WIRRAL Council wants to save thousands of pounds by re-introducing charges for the ERIC service and scrapping funding for Christmas lights.
A list of potential savings have been drawn up to help the council tackle an expected £23m shortfall in its budget.
l Saving £45,000 by increasing tuition charges for the borough’s instrumental music service
l Withdrawing funding for Christmas lights for traders and referring them to area forums and other sources of community funding, saving £30,000
l Introducing a £20 charge to collect bulky waste through the ERIC service, raising £515,000
l Scrapping plans to spend £45,000 on publicising Wirral’s new bin system
At a meeting of cabinet members on Thursday, council leader Steve Foulkes said urgent savings were needed to combat a forecasted £9m increase in Wirral’s energy bill and a £10m repairs backlog.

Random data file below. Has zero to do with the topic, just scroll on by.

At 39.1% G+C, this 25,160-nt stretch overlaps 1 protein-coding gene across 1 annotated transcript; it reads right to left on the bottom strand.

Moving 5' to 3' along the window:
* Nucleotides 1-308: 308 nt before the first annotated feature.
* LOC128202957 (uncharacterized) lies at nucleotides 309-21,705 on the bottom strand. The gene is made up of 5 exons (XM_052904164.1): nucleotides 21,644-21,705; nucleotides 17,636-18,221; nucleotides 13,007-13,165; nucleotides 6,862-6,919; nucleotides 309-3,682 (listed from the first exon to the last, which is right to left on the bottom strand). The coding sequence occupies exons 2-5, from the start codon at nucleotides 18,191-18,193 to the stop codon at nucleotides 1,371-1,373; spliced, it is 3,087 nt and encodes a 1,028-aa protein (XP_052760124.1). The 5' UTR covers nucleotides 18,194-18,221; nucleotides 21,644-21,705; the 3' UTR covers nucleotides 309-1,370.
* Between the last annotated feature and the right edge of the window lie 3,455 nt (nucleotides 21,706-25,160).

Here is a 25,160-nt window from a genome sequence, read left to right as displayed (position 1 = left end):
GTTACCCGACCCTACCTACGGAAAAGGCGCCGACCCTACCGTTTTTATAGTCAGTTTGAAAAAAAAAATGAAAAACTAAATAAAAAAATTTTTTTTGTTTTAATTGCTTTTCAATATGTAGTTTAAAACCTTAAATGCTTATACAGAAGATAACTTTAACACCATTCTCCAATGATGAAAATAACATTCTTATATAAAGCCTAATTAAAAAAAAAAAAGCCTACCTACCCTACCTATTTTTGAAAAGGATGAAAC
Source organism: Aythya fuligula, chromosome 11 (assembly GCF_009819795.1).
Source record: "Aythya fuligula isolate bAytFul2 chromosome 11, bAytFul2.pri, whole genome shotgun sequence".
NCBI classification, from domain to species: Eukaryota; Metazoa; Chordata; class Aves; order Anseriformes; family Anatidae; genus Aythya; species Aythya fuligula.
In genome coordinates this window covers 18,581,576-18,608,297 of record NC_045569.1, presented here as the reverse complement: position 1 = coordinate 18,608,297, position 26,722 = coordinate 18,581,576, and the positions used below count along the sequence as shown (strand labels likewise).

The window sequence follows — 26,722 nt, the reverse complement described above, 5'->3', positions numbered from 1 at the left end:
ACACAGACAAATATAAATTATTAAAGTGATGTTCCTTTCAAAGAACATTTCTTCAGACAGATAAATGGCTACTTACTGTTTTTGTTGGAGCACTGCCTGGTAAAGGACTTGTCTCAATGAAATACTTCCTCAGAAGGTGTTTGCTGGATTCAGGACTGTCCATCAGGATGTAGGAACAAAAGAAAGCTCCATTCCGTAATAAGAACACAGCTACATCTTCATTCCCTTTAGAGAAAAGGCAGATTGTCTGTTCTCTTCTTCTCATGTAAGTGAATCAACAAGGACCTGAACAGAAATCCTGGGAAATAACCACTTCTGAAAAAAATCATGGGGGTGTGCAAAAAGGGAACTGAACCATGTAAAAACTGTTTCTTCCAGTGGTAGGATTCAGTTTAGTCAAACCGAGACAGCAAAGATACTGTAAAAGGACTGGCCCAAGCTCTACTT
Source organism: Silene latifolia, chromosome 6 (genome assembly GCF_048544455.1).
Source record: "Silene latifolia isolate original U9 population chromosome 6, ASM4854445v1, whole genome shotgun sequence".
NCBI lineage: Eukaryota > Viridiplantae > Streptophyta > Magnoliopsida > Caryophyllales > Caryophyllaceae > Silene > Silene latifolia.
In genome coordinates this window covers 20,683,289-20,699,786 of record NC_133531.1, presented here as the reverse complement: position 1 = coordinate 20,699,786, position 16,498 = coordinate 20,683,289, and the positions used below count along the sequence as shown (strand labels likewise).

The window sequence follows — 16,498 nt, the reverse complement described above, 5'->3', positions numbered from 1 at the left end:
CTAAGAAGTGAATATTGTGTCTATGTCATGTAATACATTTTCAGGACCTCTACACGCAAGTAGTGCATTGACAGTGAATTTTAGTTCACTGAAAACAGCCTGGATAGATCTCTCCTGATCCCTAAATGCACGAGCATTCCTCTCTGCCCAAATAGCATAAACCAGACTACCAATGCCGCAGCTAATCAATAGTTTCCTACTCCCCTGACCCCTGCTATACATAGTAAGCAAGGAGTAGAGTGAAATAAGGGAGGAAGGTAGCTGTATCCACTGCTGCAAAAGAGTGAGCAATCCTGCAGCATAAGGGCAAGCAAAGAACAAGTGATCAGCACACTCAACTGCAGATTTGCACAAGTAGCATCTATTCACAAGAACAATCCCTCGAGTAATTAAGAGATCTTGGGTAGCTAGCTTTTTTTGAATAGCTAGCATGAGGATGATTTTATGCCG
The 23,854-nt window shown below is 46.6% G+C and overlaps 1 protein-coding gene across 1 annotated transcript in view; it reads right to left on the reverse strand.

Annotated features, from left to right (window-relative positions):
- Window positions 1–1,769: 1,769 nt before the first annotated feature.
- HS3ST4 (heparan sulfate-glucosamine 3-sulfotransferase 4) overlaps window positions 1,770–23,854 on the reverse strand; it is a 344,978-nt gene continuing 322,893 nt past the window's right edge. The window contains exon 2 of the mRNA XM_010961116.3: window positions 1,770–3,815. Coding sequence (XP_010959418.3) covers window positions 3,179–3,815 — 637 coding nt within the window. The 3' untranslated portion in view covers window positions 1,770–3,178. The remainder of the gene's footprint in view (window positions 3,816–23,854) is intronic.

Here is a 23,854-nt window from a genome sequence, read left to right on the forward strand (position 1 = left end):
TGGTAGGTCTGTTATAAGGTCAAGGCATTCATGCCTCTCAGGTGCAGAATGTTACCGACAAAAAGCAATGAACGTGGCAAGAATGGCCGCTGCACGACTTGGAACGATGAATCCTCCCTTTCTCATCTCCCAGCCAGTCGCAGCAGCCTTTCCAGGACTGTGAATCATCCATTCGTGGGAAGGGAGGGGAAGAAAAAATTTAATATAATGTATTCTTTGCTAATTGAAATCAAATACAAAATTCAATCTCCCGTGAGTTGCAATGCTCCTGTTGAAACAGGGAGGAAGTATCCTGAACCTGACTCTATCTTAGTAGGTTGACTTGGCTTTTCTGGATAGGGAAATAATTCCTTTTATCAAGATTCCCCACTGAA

In April 2005 a £15 charge for the ERIC service, which receives 21,000 requests a year, was introduced by the council despite opposition from the Conservatives and Lib-Dems.
The free service was restored in 2006 after figures showed take-up on the service dropped by more than 75% by the following August and 58 extra tonnes of rubbish were dumped illegally in the borough.
Streetscene cabinet member Cllr Jean Quinn said: “This is an opportunity for local communities to prioritise local issues, and, if they so wish, to back local traders and provide funding for Christmas lights.
“Each area forum receives a total of £35,000 to allocate as it sees fit.
“I would like to emphasiste that, if approved, the proposals will not come into effect until 2009, giving traders and community groups plenty of time to seek alternative funding.
“The funding allocated by the council for Christmas lights comes out of the same budget as that for maintaining our street lights. We cannot continue to bear the rising costs for the Christmas lights at the expense of street lighting.
“However, local communities now have the means to continue with the lights if they choose to do so.”
The Conservatives said they were disgusted at the decision to charge for the ERIC service and warned it would lead to increased fly-tipping.
Cllr Gill Gardiner, cabinet member for the environment, said the new ERIC service would take up to five items per visit and £20 was a “still a competitive rate” compared to the private sector.